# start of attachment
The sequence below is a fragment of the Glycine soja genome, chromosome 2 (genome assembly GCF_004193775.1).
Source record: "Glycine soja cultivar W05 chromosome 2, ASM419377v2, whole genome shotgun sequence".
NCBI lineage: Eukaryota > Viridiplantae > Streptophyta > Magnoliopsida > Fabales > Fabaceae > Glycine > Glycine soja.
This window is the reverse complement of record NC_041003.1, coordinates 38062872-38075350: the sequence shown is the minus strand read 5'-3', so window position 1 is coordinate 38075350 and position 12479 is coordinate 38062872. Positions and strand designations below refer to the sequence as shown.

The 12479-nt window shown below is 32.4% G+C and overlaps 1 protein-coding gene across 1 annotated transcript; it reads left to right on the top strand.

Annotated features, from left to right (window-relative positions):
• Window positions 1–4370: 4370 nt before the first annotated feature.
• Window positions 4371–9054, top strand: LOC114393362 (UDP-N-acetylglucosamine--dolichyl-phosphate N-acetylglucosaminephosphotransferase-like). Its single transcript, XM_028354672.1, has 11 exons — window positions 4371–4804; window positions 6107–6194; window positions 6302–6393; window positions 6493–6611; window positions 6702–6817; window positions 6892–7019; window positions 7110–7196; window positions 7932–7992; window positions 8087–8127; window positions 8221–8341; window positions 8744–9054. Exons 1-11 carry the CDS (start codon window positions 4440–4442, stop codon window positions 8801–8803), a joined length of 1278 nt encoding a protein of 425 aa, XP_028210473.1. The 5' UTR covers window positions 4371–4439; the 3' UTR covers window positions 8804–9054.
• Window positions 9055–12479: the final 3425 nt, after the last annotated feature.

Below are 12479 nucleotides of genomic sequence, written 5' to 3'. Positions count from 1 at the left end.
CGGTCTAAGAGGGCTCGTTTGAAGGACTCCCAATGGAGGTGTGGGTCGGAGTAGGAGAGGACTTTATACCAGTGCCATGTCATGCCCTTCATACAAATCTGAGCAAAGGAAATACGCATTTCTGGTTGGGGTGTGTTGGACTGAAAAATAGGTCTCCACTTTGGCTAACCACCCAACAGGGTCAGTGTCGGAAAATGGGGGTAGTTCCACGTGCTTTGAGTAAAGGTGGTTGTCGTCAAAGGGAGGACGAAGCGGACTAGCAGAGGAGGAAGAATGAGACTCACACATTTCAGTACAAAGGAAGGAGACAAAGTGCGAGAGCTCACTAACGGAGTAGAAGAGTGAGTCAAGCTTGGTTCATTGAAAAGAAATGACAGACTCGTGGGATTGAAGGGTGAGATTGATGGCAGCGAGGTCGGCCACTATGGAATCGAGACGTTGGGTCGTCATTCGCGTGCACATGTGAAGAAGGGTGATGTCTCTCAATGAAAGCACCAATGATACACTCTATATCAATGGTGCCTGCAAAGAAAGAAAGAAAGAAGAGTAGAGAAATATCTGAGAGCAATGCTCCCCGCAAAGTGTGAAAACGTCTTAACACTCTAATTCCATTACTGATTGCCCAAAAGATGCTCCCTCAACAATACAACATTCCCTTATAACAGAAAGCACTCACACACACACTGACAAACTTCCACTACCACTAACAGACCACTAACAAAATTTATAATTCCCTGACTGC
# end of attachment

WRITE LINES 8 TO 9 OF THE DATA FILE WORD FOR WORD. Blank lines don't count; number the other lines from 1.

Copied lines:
• Window positions 4371–9054, top strand: LOC114393362 (UDP-N-acetylglucosamine--dolichyl-phosphate N-acetylglucosaminephosphotransferase-like). Its single transcript, XM_028354672.1, has 11 exons — window positions 4371–4804; window positions 6107–6194; window positions 6302–6393; window positions 6493–6611; window positions 6702–6817; window positions 6892–7019; window positions 7110–7196; window positions 7932–7992; window positions 8087–8127; window positions 8221–8341; window positions 8744–9054. Exons 1-11 carry the CDS (start codon window positions 4440–4442, stop codon window positions 8801–8803), a joined length of 1278 nt encoding a protein of 425 aa, XP_028210473.1. The 5' UTR covers window positions 4371–4439; the 3' UTR covers window positions 8804–9054.
• Window positions 9055–12479: the final 3425 nt, after the last annotated feature.